It's a problem when much of what winds up in scientific journals isn't replicable, for various reasons. The research community is taking baby steps toward addressing the "reproducibility crisis."
Green lasers glowing within cells.
Matjaž Humar and Seok Hyun Yun
Using fluorescent dye, researchers figured out how to turn cells into lasers – with applications for cell tagging and tracking as well as medical diagnoses and therapies.
What keeps workers going when the goal isn’t even in sight?
Road image via www.shutterstock.com
New Year's resolutions are one thing. But what does it take to devote your life to a work goal with such a long time horizon you might never reach it in your lifetime?
Pronouncements even from Nobel laureates should not be accepted as if from on high.
Shouting past each other via different kinds of media isn't going to help researchers -- from éminences grises to new postdocs -- effectively work together on issues in the field of science.
Gathering data at the calving front of the Ilulissat Glacier, Greenland.
To create accurate models that predict how ice sheets and oceans will react to changing climate, modelers need precise current data. One researcher heads to the ends of the earth to collect just that.
We got you, Pluto!
In the long lead-up to our ultimate flyby of Pluto, space science has reconfigured our notions of what it means to be a solar system, a planet, a world.
Blowing up the desert – and people’s minds: the first atom bomb test in 1945.
The first atom bomb test seventy years ago today marks the start of a change in Americans' thinking about radiation. On balance, our nuclear anxieties endure today.
Pluto’s newly clear topography.
NASA/Johns Hopkins University Applied Physics Laboratory/Southwest Research Institute
Photos from the spacecraft's close approach are dazzling. They and other data from the mission will fill in some of the blanks about Pluto and provide a snapshot of the infant solar system.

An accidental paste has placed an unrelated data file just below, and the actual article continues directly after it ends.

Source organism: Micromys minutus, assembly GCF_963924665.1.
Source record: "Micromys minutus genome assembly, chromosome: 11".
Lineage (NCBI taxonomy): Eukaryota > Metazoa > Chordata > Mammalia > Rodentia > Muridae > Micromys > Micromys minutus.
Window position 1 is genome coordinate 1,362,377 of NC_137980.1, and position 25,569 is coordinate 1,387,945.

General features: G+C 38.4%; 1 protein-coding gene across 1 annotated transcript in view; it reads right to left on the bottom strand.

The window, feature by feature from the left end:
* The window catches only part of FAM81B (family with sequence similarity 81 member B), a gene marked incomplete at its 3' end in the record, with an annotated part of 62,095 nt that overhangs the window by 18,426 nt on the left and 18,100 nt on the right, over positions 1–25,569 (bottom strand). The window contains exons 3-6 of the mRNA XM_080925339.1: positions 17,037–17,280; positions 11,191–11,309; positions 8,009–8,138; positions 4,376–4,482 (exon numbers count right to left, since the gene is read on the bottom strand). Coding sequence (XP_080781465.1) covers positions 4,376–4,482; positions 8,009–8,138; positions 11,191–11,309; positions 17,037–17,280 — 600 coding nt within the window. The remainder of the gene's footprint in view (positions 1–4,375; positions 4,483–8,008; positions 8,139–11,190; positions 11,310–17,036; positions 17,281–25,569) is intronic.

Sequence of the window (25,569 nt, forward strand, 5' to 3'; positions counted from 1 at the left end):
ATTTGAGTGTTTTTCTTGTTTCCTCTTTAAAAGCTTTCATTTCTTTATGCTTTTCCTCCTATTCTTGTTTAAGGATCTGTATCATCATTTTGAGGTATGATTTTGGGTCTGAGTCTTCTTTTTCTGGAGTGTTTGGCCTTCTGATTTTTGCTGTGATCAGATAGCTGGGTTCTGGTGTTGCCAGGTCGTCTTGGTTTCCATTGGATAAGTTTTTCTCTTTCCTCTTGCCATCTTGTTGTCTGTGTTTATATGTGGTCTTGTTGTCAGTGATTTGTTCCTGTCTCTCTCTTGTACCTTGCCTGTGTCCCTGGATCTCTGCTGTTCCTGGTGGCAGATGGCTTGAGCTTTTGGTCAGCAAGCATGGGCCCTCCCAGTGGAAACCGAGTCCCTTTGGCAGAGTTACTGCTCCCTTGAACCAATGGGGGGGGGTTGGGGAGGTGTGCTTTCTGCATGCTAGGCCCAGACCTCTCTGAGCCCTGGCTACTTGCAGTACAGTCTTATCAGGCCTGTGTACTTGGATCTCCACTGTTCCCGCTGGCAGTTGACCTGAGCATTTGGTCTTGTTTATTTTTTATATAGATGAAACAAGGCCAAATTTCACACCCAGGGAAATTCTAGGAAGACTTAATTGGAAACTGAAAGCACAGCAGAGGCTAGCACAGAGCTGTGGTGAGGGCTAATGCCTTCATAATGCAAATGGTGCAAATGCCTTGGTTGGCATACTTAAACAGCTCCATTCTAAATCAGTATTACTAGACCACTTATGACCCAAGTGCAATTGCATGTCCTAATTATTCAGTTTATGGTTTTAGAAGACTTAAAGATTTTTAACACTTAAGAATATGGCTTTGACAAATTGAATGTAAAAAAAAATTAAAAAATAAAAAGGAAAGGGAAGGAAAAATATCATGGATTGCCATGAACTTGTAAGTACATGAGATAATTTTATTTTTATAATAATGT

It’s all happening! New Horizons’ science team members react to crisp shots of Pluto.
New Horizons mission members have worked on the project for even longer than it's taken the spacecraft to get to Pluto. They've planned, built and researched – and now their efforts are paying off.
Hyperloop is still on the drawing board.
It's got its challenges here on Earth – but the hypothetically fast, safe and self-powered Hyperloop could be just the ticket to connect future colonies on Mars.
Facebook’s gender ratio is far less equal than this photo of its workers would suggest.
The tech industry is known for having a notably non-diverse workforce. But bias training – when not validated by research that shows it works – isn't going to solve the problem.
A plant heavily colonized by a bacterial pathogen.
Jeannette Rapicavoli/UC Riverside
Vaccines aren't just for animals anymore. Research shows priming plants with pathogen-derived compounds strengthens their immune systems and enhances protection against future attack.
What can what’s on the moon tell us about our home planet?
The moon might harbor bits of the Earth that blasted off our planet billions of years ago. These lunar time capsules could hold secrets about conditions here at home back when life was first emerging.